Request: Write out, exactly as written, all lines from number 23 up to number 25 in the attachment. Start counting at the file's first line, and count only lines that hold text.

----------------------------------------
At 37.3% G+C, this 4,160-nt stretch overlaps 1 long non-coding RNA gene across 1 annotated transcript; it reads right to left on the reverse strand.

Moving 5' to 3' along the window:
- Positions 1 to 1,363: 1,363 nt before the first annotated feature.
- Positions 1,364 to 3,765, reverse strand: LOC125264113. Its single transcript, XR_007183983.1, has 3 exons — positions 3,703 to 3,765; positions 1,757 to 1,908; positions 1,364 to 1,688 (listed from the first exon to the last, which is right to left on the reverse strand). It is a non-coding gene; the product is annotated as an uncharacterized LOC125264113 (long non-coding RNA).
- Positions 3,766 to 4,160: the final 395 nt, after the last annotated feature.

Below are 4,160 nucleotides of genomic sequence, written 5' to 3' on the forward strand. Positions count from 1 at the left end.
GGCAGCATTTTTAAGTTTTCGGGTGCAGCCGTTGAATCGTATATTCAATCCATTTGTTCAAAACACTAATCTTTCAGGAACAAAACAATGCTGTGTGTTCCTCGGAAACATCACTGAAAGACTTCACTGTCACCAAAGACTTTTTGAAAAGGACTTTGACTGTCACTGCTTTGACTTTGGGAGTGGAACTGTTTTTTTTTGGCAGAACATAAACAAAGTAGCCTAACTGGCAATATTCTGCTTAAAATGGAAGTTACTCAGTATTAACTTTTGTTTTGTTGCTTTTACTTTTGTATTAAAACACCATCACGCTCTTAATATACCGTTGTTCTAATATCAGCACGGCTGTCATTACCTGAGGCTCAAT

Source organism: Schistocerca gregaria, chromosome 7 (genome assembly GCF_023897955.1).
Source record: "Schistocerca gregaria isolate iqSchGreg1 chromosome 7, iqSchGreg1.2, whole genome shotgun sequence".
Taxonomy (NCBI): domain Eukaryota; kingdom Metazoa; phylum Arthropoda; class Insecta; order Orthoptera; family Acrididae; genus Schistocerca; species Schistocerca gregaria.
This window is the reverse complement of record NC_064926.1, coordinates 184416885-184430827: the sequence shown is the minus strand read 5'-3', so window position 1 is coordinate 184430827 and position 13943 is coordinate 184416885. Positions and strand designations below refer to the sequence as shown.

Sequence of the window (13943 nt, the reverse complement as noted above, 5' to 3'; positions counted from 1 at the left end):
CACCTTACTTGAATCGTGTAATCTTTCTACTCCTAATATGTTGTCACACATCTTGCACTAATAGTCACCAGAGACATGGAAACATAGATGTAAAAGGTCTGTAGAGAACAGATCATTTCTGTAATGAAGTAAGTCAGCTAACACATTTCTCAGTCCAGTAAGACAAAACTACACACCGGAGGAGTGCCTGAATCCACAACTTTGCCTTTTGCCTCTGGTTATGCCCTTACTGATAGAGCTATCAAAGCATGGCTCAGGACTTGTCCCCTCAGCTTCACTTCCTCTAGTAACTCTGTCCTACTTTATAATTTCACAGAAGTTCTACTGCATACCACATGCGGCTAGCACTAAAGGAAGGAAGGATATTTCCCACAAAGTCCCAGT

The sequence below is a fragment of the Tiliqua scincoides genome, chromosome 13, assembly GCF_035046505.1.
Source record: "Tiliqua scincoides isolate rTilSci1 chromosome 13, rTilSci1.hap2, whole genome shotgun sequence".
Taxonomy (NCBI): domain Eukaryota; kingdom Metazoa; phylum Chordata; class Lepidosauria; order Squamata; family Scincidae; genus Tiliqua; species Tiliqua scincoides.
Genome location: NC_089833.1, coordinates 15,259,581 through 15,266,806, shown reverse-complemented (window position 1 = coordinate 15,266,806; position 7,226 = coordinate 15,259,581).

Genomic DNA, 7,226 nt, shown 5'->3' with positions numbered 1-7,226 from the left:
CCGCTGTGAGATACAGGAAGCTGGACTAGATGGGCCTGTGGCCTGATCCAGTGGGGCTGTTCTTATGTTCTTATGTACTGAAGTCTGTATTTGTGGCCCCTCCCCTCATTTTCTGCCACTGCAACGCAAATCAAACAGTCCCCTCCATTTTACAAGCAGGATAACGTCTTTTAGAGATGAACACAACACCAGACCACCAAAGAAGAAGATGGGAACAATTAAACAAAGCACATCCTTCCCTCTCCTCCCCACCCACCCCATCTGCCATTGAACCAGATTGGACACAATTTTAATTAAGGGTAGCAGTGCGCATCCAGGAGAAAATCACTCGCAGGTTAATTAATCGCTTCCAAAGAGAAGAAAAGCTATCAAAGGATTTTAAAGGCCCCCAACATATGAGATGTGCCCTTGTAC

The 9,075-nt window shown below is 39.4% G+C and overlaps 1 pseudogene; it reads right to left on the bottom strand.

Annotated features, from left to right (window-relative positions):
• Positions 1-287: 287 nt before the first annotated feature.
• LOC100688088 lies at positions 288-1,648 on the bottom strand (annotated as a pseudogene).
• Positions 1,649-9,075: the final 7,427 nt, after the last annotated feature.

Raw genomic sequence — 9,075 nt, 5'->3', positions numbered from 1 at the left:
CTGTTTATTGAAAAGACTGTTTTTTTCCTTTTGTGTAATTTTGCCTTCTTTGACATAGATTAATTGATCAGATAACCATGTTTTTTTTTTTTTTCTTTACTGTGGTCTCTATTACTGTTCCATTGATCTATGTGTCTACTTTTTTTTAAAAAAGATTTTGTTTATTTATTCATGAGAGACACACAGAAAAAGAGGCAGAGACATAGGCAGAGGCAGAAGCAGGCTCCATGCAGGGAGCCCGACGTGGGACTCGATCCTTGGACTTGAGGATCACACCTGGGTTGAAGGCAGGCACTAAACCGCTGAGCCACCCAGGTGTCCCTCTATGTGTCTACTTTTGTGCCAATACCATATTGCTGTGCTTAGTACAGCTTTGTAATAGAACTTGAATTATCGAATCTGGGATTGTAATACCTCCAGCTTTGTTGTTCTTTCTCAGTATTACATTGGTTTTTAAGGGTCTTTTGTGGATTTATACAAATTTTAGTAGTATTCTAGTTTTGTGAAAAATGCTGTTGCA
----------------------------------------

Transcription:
• LOC100688088 lies at positions 288-1,648 on the bottom strand (annotated as a pseudogene).
• Positions 1,649-9,075: the final 7,427 nt, after the last annotated feature.

Raw genomic sequence — 9,075 nt, 5'->3', positions numbered from 1 at the left: